Done with a lathe tool on its side, indexing using a change gear at the back of the spindle. Numbers stamped with ordinary punches using a guide held in the toolpost.

handwheel dial to graham meek design.jpg

pgk pgk09/09/2019 11:32:59
1721 forum posts
287 photos

Lots of ways of doing the lines. I did mine wth a sinple indexing tool I made up using the mill circle function and quill to score the lines. The problem i had was the diameter of the knob was small enough that punched numbers were weak at their sides. The only solution i see to that would be repeat indexing a small proportion each side of the line and re-striking the punch? Perhaps it'd be possible in some applications to etch a brass strip for insertion or mark/punch a thin steel strip??

pgk

old mart10/09/2019 17:11:35
1512 forum posts
136 photos

With a mill and rotary table, that sort of engraving can be done. We did two, one with 118 divisions and numbers every ten, and another with 125 divisions and also numbers every ten. They are fitted to the lathe cross slide and the tailstock. A jig was required to hold the punches for the numbers. We took the easy option and made them out of aluminium.

If I remember, I will take pictures of the engraver. It is a simple push type using the quill, I tried rotary tips with unusable results.

not done it yet10/09/2019 17:17:43
4477 forum posts
16 photos

For a start, forget all the unnecessary zeros and mark it up in single units. That would halve the cost - or should do! smiley

Ron Laden10/09/2019 18:14:54
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1859 forum posts
342 photos

Thanks for the tips guys but Geoff Adams (above post) has very kindly said he will CNC it for me, which is very kind of him and very much appreciated.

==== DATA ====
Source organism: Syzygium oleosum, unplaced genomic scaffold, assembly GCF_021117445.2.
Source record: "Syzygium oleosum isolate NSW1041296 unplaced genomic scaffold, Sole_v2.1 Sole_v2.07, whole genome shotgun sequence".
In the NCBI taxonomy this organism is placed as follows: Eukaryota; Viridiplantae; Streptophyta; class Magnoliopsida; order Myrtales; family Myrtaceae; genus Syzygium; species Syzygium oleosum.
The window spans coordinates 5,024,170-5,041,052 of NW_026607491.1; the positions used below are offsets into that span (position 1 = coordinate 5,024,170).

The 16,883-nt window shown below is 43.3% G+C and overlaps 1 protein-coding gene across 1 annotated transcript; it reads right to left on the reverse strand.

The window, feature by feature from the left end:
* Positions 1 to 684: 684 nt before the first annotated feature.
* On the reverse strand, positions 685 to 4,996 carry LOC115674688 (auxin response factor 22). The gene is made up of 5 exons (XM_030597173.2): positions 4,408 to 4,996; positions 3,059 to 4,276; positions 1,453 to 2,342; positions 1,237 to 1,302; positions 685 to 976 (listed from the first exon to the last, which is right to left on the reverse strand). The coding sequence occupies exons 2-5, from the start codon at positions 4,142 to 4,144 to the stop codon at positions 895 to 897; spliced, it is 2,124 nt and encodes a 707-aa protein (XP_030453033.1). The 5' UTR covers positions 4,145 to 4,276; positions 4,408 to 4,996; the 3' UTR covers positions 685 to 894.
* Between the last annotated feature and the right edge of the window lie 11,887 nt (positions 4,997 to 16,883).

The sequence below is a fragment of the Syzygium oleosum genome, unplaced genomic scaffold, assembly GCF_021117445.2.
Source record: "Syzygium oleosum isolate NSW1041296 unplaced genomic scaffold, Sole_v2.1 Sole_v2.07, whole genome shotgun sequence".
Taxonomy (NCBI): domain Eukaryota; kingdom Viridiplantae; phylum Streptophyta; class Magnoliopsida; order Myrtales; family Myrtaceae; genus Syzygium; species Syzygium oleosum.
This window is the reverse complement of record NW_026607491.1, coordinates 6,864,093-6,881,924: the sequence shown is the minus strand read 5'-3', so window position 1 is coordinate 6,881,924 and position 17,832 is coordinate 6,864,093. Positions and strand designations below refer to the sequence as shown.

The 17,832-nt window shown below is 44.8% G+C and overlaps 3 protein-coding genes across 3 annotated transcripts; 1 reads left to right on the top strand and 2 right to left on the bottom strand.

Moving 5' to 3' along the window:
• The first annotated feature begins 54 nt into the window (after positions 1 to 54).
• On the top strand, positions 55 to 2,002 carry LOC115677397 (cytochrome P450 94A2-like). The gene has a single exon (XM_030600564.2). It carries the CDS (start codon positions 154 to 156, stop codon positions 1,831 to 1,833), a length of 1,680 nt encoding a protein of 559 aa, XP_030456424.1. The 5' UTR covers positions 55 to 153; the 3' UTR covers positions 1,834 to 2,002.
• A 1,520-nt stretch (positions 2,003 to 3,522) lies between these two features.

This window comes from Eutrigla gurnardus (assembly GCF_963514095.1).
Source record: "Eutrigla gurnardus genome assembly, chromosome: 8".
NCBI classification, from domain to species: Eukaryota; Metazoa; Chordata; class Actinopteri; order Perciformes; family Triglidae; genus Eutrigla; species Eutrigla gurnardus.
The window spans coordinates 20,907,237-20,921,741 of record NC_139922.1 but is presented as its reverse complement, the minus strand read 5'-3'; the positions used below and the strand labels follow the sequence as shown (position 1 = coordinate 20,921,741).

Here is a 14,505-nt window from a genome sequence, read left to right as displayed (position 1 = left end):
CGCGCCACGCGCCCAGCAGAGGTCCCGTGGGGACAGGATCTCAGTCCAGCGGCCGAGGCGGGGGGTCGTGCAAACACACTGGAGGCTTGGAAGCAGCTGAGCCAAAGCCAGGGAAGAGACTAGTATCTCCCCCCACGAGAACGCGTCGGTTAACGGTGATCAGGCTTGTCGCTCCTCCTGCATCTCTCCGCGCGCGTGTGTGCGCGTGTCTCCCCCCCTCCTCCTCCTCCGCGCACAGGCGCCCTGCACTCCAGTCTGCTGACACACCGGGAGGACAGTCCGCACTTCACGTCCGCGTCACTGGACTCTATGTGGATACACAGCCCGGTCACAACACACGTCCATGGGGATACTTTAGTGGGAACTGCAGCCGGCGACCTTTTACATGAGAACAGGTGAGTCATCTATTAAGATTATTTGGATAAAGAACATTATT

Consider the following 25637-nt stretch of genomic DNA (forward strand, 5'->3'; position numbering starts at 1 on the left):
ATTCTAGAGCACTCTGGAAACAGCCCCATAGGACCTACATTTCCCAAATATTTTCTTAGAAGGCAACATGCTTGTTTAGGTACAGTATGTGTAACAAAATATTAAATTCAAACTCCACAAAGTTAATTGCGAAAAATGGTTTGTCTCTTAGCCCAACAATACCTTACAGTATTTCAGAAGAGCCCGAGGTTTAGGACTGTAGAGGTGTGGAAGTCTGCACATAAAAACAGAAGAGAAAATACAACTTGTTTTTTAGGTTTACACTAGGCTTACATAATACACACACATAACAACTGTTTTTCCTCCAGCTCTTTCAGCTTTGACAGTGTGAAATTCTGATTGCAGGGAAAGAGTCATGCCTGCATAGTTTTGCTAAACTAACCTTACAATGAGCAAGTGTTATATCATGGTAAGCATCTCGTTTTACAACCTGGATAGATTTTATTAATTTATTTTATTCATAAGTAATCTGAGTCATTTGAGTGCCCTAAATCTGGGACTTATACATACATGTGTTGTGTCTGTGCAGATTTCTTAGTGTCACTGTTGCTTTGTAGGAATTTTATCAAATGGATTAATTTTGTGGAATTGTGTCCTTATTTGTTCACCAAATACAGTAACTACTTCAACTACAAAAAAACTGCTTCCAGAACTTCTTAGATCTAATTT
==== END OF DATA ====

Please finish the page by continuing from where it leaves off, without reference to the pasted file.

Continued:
Ron

john brown 1710/09/2019 18:52:51
114 forum posts
3 photos

Yes l to was thinking about engraving,for a dial as l will need one for the rotary table l am doing,plus the southbend could do with some fresh dials that can be seen ,mine are worn ,l think doing the lines will be alright using a 100 tooth gear etc but its the letter bit that will be hard ,getting them neat ,neil said he made a jig for his ,any sketch of the jig please neil

john

not done it yet10/09/2019 21:23:47
4477 forum posts
16 photos

Several videos by mrpete222 back about 5 years ago showed how he made new dials. Not by engraving - he punched the numbers. Here is the vid where he did that, the fourth of the series.

**LINK**

Not as neat as a full engraving job, but if doing all the job yourself is more satisfying than sending it out...

Michael Gilligan11/09/2019 09:14:44
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15442 forum posts
666 photos
Posted by not done it yet on 10/09/2019 21:23:47: